They each received for their birthdays a great gift, one they couldn’t quite quantify –
    $50 gift cards to Target from their grandparents.
So I took them to Target, gift cards in hand, and set them loose in the toy section.
Go ahead, girls, pick out what you want. 
And remember, thanks to this special gift,
    you can spend more money, and get more toys,
    than you ever do with Mommy and Daddy.
So they wandered up and down the aisles – looking at the Barbies and the dress up clothes,
    the stuffed animals and the games.
Finally, after about ten minutes of deliberation, they came back to me, each holding one toy.

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The Blessed and Holy Task of Being God’s People (Lectionary 14, Year C)

Lectionary 14 (Sixth Sunday after Pentecost)
Luke 10:1-11, 16-20
July 4th, 2010

Grace to you and peace, from the one who is, who was, and who is to come.  Amen.

I went back home to Philadelphia last week for five days with my kids.
I went to a baseball game to see my beloved Phillies play – they lost
    and to an amusement park designed for young children in Lancaster County.
I stayed a few days at my brother’s house and a few at my in-laws’ house,
    drove through my old neighborhood,
    and even ate a street vendor cheesesteak on the back lawn of Independence Hall
        while my kids blew bubbles and ran around on ground
        where Founding Fathers surely held conversations
            about tyranny, freedom, and self-determination.
It was a great trip.
But despite reliving some old memories and creating some new ones,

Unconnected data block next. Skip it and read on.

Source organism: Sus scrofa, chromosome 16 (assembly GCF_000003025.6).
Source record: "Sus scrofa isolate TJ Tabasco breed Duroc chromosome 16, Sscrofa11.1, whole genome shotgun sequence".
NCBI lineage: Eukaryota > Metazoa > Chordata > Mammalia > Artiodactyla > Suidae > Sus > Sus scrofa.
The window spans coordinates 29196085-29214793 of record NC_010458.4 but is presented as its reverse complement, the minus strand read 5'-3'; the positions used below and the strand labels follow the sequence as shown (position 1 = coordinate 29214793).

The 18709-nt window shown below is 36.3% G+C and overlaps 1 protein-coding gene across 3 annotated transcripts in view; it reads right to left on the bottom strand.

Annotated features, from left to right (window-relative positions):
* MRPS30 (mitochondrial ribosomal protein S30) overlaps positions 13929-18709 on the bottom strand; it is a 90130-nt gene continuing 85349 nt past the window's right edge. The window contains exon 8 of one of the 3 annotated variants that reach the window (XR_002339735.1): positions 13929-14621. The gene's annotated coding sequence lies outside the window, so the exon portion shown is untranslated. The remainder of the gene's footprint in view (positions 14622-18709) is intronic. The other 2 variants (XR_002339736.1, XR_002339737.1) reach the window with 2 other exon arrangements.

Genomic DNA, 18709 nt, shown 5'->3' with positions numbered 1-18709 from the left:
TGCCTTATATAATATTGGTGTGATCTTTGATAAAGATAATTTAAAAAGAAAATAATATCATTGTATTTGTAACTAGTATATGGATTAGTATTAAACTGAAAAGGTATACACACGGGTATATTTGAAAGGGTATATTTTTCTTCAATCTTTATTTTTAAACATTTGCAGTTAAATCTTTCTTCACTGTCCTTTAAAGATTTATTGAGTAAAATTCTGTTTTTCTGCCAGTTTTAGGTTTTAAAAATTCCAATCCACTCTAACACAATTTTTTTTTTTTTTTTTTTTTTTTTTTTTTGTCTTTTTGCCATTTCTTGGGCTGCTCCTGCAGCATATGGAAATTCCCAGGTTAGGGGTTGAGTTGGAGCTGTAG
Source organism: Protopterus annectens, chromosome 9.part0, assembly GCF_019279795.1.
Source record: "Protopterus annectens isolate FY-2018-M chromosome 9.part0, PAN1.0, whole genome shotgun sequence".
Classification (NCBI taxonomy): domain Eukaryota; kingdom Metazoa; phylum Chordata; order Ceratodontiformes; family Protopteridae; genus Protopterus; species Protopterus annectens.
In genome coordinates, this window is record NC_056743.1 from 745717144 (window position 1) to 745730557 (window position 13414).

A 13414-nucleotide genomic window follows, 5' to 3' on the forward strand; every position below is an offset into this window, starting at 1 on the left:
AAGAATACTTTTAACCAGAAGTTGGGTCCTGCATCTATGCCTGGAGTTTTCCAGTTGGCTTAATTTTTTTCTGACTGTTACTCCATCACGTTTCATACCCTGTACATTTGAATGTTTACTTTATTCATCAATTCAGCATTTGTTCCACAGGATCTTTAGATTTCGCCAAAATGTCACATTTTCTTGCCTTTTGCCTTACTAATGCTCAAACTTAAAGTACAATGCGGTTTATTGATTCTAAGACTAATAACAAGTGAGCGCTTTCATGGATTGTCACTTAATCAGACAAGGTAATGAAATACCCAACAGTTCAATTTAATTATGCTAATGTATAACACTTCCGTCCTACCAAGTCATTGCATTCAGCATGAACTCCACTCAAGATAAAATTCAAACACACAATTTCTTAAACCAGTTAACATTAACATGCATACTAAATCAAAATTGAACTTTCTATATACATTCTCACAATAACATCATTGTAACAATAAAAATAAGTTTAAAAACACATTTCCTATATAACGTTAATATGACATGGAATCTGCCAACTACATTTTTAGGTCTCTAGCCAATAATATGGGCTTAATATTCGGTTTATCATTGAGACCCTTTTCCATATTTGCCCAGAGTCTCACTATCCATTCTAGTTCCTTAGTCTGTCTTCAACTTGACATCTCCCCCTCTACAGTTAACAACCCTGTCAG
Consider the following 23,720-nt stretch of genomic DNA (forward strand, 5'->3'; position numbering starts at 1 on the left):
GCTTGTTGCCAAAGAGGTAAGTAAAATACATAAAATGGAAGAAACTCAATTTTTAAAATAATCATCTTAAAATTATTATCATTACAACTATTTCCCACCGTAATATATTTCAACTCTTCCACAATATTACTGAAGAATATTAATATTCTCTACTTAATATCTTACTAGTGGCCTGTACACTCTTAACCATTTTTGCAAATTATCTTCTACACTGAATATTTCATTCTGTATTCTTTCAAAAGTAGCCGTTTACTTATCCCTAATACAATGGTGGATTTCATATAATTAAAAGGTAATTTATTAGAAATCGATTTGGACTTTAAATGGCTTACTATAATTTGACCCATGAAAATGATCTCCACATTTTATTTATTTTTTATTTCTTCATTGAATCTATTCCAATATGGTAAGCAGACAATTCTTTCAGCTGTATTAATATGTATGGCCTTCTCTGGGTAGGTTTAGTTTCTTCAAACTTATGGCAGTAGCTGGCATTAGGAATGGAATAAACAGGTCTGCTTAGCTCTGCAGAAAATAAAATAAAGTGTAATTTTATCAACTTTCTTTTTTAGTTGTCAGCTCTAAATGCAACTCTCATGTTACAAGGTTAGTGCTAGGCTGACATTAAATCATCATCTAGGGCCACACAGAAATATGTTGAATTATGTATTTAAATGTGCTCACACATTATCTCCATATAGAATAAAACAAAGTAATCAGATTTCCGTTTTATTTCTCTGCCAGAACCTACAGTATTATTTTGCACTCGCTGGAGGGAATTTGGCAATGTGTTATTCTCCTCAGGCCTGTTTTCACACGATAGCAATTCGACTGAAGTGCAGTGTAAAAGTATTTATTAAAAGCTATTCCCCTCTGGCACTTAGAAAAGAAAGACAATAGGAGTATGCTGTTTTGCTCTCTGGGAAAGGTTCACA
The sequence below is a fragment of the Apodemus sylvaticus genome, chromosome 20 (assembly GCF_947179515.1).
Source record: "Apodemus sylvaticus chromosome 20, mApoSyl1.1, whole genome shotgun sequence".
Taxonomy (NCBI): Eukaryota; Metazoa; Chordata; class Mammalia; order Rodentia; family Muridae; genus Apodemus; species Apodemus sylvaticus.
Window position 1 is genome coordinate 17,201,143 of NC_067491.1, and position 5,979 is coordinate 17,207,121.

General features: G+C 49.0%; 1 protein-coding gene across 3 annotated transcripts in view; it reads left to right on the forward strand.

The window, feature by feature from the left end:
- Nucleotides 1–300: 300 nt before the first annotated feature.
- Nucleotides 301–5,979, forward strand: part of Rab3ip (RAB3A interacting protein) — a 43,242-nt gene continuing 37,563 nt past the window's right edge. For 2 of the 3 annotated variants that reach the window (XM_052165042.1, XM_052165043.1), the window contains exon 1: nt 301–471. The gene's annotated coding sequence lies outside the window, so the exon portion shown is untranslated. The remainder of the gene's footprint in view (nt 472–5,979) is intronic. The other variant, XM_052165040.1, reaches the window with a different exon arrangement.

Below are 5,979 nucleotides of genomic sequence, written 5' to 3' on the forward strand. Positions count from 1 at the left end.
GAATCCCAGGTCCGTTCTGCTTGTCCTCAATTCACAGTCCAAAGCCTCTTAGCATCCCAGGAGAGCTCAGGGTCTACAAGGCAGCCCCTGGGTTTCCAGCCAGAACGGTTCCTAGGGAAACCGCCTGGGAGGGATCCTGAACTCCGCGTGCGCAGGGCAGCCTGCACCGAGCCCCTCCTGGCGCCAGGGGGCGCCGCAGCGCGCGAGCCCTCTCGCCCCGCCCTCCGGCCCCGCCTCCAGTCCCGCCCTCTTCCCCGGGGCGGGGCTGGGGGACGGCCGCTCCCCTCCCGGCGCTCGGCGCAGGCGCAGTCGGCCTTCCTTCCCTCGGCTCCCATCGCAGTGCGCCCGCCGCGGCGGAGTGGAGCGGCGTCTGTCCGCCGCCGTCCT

the trip was also tinged with a bit of sadness.

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Speaking Words of Life to Hatred and Death (Lectionary 10, Year C)

Lectionary 10 (2nd Sunday after Pentecost)
1 Kings 17:17–24, Galatians 1:11-24, Luke 7:11-17
June 6, 2010

Grace to you and peace, from the one who is, who was, and who is to come.  Amen.

On Wednesday I came home to a most unsettling flier left in my door –
    an anti-immigrant rant from a group called “White Workers Emergency Action.”
    The flier listed an address, the same address used by a neo-Nazi group
    whose website reveres Adolf Hitler, extols the virtues of the Aryan race,
        and belittles Jews, immigrants, and African-Americans.
I was sick to my stomach, mad as hell, and incredibly saddened.

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We’re just a bunch of phonies trying to throw Jesus off a cliff (Lectionary 4, Year C)

Fourth Sunday after the Epiphany
Luke 4:21-30
January 31, 2010

Grace to you and peace, from the one who is, and who was, and who is to come.  Amen.

One you get a few paragraphs deep into The Catcher in the Rye,
    the classic 1951 novel by J.D. Salinger, who died this past week.
    it becomes painfully clear that there's something wrong with Holden Caulfield.
He's angry, depressed, scattered, desperate … yet, and perhaps not surprisingly,
    he shows glimpses of deep insight, as is often the case with those who are marginalized.
He longs for something real,     something authentic, something worth holding on to …
    but this yearning for authenticity contrasts with the phoniness that surrounds him.
You see, Holden Caulfield looks at the world and at those around him
    with a deep skepticism and cynicism,
    acutely diagnosing the phoniness of the people and places around him.
Though most of us might not share his quirks or crude language,
    and though we may not relate to his deep carelessness,
    there is something about his analysis of the phoniness of the world
    that has struck a chord for generations of Americans.